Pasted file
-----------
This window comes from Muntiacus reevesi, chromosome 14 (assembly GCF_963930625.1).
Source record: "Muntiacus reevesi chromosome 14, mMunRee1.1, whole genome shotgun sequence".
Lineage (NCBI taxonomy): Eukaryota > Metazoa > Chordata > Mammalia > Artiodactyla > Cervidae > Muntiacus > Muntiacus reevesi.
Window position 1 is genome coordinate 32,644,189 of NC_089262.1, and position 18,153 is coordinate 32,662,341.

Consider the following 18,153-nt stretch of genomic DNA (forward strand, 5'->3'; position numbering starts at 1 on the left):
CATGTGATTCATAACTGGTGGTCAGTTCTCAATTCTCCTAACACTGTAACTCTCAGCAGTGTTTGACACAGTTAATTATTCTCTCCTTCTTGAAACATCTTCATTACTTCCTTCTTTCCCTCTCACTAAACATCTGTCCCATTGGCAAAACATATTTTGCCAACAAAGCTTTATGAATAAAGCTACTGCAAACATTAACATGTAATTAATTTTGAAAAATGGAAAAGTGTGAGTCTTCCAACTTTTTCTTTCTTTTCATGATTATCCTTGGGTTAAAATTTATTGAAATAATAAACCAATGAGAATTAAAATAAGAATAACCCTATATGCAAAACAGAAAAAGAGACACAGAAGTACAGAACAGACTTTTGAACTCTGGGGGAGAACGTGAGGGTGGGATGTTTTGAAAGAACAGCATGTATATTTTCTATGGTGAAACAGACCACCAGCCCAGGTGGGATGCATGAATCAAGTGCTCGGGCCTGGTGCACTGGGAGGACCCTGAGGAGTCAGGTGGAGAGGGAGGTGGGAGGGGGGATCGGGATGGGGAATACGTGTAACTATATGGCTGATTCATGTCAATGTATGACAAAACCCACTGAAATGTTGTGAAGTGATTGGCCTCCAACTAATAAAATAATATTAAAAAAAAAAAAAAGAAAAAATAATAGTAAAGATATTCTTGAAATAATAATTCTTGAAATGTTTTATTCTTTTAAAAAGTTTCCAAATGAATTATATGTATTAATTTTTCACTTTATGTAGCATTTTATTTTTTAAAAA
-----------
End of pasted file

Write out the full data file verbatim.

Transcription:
This window comes from Muntiacus reevesi, chromosome 14 (assembly GCF_963930625.1).
Source record: "Muntiacus reevesi chromosome 14, mMunRee1.1, whole genome shotgun sequence".
Lineage (NCBI taxonomy): Eukaryota > Metazoa > Chordata > Mammalia > Artiodactyla > Cervidae > Muntiacus > Muntiacus reevesi.
Window position 1 is genome coordinate 32,644,189 of NC_089262.1, and position 18,153 is coordinate 32,662,341.

Consider the following 18,153-nt stretch of genomic DNA (forward strand, 5'->3'; position numbering starts at 1 on the left):
CATGTGATTCATAACTGGTGGTCAGTTCTCAATTCTCCTAACACTGTAACTCTCAGCAGTGTTTGACACAGTTAATTATTCTCTCCTTCTTGAAACATCTTCATTACTTCCTTCTTTCCCTCTCACTAAACATCTGTCCCATTGGCAAAACATATTTTGCCAACAAAGCTTTATGAATAAAGCTACTGCAAACATTAACATGTAATTAATTTTGAAAAATGGAAAAGTGTGAGTCTTCCAACTTTTTCTTTCTTTTCATGATTATCCTTGGGTTAAAATTTATTGAAATAATAAACCAATGAGAATTAAAATAAGAATAACCCTATATGCAAAACAGAAAAAGAGACACAGAAGTACAGAACAGACTTTTGAACTCTGGGGGAGAACGTGAGGGTGGGATGTTTTGAAAGAACAGCATGTATATTTTCTATGGTGAAACAGACCACCAGCCCAGGTGGGATGCATGAATCAAGTGCTCGGGCCTGGTGCACTGGGAGGACCCTGAGGAGTCAGGTGGAGAGGGAGGTGGGAGGGGGGATCGGGATGGGGAATACGTGTAACTATATGGCTGATTCATGTCAATGTATGACAAAACCCACTGAAATGTTGTGAAGTGATTGGCCTCCAACTAATAAAATAATATTAAAAAAAAAAAAAAGAAAAAATAATAGTAAAGATATTCTTGAAATAATAATTCTTGAAATGTTTTATTCTTTTAAAAAGTTTCCAAATGAATTATATGTATTAATTTTTCACTTTATGTAGCATTTTATTTTTTAAAAA